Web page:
The process of refurbishing medical equipment begins with the pickup of donated pieces. For that reason, a loading dock in the rear of the facility and parking for the vans and trucks is vital. Donated medical equipment is brought into one side of the warehouse and stored until it can be assessed, cleaned, sanitized and repaired, if necessary. This side of the warehouse is called the “donation side”. The state of Texas has rigorous standards for reused medical equipment. Project MEND is the only organization licensed by the state as a Durable Medical Equipment Reuse Program.

Once medical equipment has been assessed for durability, usability and function, DME handlers clean, sanitize and disinfect the equipment. Items are disinfected with the Xenex germ-zapping robot that kills any bacteria living on the surfaces of medical equipment or with one of two Hubscrub machines. Pressure washers are also used for more oversized items or equipment needing extra cleaning. If an item needs repairs, and many of them do, DME handlers utilize the repair area. This space has two motorcycle lifts, the requisite tools and commonly necessary spare parts. In addition, this space has a bathroom and break room for our DME handlers, and most importantly, it’s air-conditioned.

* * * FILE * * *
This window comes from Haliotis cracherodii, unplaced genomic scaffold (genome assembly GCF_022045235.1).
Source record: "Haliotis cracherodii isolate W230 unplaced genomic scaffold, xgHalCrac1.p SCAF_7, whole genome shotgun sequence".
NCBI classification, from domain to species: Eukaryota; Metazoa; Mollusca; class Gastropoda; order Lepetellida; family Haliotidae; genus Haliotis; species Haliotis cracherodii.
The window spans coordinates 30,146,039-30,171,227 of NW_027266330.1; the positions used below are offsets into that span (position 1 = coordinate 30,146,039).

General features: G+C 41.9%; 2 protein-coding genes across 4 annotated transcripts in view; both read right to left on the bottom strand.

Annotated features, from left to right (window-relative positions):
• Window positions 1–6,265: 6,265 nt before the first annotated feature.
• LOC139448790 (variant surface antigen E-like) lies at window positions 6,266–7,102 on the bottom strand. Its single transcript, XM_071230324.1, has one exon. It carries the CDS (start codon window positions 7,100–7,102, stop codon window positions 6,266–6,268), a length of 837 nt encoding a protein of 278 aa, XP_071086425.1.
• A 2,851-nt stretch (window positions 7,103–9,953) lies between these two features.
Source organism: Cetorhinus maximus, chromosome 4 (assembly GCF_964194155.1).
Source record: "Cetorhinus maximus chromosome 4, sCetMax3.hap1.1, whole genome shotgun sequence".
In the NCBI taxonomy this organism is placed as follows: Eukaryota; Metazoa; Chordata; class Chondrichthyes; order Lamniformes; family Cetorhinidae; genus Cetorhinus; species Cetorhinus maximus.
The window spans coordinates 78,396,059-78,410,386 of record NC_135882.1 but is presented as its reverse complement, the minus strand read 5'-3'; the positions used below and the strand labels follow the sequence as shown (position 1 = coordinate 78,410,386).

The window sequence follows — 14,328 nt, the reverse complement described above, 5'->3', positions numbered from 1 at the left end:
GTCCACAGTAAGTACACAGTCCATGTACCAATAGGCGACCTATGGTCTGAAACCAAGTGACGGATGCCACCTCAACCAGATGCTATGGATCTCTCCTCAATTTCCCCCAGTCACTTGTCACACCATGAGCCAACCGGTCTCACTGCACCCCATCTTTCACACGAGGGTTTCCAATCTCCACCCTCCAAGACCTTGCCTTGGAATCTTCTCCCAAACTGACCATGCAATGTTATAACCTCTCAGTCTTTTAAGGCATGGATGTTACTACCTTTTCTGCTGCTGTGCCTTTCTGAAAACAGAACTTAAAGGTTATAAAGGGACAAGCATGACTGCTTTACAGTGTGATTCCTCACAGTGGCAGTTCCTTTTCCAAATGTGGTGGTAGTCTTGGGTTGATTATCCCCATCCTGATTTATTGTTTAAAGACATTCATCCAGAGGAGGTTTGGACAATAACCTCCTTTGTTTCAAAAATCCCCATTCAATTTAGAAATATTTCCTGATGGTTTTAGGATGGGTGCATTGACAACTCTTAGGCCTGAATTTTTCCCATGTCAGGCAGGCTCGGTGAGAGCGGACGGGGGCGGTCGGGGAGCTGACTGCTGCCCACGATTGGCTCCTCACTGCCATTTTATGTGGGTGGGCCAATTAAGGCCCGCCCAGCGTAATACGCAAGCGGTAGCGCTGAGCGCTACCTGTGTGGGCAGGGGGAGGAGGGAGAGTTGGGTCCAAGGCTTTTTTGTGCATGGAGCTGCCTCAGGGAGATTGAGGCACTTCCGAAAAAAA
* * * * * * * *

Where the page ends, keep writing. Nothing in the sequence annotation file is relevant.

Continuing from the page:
The “inventory side” is on the opposite side of the warehouse from the donation side. This is where refurbished items are cataloged and stored until they can be distributed.

The front of the headquarters and fulfillment center is the welcome area, where clients can wait while their durable medical equipment is brought out. There is also the demonstration room, where DME handlers can help clients make adjustments to their durable medical equipment or learn about a new piece of equipment they plan on utilizing. Project MEND is designated the official state of Texas Assistive Technology Demonstration Site.

The new facility also includes three meeting rooms for clients, staff and board meetings. Each is outfitted with a flatscreen TV for presentations, and the largest room can facilitate video conferencing for remote meetings.

By having administrative staff and DME handlers operate in a facility designed for their specific needs, Project MEND is poised to meet the increasing demand for reused durable medical equipment in South Texas and beyond. The organization’s data shows that having the right piece of medical equipment available when it is needed positively impacts the quality of life for individuals living with disabilities. At Project MEND, they believe mobility is a right that all individuals — regardless of income status, gender and ethnicity — should be allowed to enjoy.

If you or someone you know needs durable medical equipment, contact Project MEND at 210 223-6363 or email us at info@projectmend.org.

Project MEND

Nonprofit Project MEND is committed to improving the lives of individuals living with disability and illness through the refurbishment, reuse and distribution of medical equipment and other assistive technology.